All this only really matters when there is a really fundamental difference opinion between the Chiefs and their political masters. At this point they can a) salute, about turn and soldier on or b) resign. What they shouldn’t do is seek to seriously subvert government policy while serving – if they want to do that they can stand for election.

C_C

P.S. and if anybody believes the answer is that political posts should be filled by senior officers, then the two 20th Century examples I can think of (Kitchener as Secretary for War and Alexander as Minister of Defence) aren’t encouraging.
 
#12
Whereas the civilian encumbents of these two esteemed posts have all been runaway successes?

Kitchener at least had a realistic view of what WW1 would become and what it would require in terms of manpower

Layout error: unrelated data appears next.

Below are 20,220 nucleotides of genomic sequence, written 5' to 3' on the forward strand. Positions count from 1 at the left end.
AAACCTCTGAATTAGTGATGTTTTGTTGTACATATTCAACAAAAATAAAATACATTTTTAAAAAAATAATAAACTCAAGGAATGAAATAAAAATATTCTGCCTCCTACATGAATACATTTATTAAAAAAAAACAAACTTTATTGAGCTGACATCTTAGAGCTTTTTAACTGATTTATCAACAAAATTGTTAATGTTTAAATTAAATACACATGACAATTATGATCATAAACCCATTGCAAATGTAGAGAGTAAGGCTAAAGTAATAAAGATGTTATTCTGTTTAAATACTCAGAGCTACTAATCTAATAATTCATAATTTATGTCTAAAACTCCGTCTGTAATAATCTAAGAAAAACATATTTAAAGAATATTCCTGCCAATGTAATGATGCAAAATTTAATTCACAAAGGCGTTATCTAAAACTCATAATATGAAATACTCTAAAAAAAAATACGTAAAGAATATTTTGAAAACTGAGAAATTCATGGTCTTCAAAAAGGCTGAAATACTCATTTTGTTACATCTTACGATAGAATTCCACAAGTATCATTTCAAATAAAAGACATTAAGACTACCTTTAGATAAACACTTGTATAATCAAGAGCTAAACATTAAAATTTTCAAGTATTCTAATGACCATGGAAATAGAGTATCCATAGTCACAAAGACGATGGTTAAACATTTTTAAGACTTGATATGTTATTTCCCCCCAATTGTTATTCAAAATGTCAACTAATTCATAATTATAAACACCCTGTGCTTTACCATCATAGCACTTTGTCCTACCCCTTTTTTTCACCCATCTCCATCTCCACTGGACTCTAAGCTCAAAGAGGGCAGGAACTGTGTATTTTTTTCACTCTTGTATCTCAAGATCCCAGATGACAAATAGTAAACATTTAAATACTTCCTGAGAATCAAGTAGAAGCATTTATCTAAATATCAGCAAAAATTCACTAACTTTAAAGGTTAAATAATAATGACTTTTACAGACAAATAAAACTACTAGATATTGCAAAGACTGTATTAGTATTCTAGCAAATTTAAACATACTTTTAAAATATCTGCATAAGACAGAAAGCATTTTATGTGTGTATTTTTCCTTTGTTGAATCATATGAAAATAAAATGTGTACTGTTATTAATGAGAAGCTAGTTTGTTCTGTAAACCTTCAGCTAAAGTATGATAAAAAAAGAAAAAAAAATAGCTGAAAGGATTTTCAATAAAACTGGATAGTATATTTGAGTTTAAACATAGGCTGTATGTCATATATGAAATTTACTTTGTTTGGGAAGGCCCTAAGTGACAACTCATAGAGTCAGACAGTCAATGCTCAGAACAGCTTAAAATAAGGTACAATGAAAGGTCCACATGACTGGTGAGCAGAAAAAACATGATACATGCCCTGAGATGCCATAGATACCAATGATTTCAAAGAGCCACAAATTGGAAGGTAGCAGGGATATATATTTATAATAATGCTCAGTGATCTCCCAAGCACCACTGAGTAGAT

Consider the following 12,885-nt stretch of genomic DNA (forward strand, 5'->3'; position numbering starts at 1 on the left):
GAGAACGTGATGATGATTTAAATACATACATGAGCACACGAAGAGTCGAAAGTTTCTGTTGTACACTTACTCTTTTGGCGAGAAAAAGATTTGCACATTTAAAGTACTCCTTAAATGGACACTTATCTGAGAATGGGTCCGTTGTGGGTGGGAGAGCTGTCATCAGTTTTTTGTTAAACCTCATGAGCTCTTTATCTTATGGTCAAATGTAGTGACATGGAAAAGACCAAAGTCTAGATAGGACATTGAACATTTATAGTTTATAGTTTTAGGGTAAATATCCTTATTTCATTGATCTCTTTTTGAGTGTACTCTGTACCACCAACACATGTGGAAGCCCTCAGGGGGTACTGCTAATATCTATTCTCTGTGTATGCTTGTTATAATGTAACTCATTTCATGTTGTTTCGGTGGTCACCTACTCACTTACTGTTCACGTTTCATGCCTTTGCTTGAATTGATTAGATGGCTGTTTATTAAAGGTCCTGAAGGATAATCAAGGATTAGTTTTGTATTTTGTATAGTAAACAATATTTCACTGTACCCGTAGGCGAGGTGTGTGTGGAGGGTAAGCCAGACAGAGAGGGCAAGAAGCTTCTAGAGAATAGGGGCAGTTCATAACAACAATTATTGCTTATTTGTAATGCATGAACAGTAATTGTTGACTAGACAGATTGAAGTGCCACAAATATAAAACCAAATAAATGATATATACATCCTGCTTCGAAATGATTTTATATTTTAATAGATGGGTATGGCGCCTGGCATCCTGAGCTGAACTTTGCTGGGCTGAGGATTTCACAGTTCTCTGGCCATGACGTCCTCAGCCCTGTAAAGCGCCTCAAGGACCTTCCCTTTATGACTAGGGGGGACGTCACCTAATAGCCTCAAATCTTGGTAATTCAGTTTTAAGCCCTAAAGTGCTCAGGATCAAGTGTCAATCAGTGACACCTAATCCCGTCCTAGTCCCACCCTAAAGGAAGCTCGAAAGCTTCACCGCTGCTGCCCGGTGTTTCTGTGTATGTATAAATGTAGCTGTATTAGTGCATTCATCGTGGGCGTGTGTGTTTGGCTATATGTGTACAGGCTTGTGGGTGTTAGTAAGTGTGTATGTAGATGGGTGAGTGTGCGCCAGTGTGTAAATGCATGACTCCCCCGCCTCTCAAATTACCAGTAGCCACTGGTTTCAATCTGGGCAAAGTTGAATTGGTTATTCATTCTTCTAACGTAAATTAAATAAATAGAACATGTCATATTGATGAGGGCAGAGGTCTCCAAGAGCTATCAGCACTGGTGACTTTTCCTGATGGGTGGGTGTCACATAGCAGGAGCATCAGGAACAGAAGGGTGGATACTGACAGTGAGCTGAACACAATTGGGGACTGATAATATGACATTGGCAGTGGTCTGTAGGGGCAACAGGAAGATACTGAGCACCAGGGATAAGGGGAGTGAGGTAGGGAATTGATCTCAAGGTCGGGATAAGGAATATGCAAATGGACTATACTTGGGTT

#13
Northern Monkey said:
Whereas the civilian encumbents of these two esteemed posts have all been runaway successes?

Kitchener at least had a realistic view of what WW1 would become and what it would require in terms of manpower
Nope, not claiming anything for civvies, simply saying the 'Minister of Defence should be military' thing hasn't produced any better results.

You identify the one thing Kitchener did get right. He got a lot more wrong (not helped by a series of very weak CsIGS until the appointment of 'Wully' Robertson in Dec 1915) and, in my opinion, had he not been drowned on HMS Hampshire would have been sacked after his return from Russia and would be remembered rather differently from the way he is.

C_C
 
#14
Your argument certainly appears to attempt to negate the call for military "defence" politicians on the basis of past performance of (2) individuals, which by extension of logic infers civilian incumbents have performed better. Re-read what you wrote and then deny it. It may not be what you meant...

What did he get wrong more than he got right? Not sure the shell crisis can be laid at his feet...and Gallipoli wasn't wholly of his doing. I'm intrigued by what else he got wrong?
Also not sure that I identified only one thing he got right-he argued the length of the conflict and the manpower required;not at all interchangeable.